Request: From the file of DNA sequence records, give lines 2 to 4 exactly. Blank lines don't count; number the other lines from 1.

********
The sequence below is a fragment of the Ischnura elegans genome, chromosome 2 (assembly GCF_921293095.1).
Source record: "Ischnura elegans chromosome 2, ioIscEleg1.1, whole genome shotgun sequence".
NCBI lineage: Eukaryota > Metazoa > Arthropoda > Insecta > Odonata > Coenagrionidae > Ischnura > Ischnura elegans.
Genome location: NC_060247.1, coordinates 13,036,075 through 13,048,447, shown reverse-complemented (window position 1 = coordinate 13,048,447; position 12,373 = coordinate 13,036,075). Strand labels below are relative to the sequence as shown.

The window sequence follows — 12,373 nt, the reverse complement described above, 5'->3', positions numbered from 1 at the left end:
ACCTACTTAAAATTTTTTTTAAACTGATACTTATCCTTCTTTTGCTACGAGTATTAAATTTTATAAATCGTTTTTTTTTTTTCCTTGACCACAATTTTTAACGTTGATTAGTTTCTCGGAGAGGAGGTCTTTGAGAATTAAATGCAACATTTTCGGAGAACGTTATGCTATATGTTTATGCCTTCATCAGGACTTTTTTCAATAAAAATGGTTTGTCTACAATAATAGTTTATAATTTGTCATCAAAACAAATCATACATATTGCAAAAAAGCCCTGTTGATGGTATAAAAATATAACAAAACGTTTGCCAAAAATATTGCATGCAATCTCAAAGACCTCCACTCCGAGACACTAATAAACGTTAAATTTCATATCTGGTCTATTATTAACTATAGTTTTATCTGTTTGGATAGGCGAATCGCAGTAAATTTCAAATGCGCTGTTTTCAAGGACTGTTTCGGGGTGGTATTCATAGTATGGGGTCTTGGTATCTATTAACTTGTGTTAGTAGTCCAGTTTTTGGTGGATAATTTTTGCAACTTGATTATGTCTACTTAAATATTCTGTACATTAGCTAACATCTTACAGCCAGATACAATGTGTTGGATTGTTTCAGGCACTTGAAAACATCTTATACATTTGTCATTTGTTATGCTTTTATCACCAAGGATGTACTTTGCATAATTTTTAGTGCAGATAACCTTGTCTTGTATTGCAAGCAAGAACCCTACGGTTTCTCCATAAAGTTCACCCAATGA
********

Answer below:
Source record: "Ischnura elegans chromosome 2, ioIscEleg1.1, whole genome shotgun sequence".
NCBI lineage: Eukaryota > Metazoa > Arthropoda > Insecta > Odonata > Coenagrionidae > Ischnura > Ischnura elegans.
Genome location: NC_060247.1, coordinates 13,036,075 through 13,048,447, shown reverse-complemented (window position 1 = coordinate 13,048,447; position 12,373 = coordinate 13,036,075). Strand labels below are relative to the sequence as shown.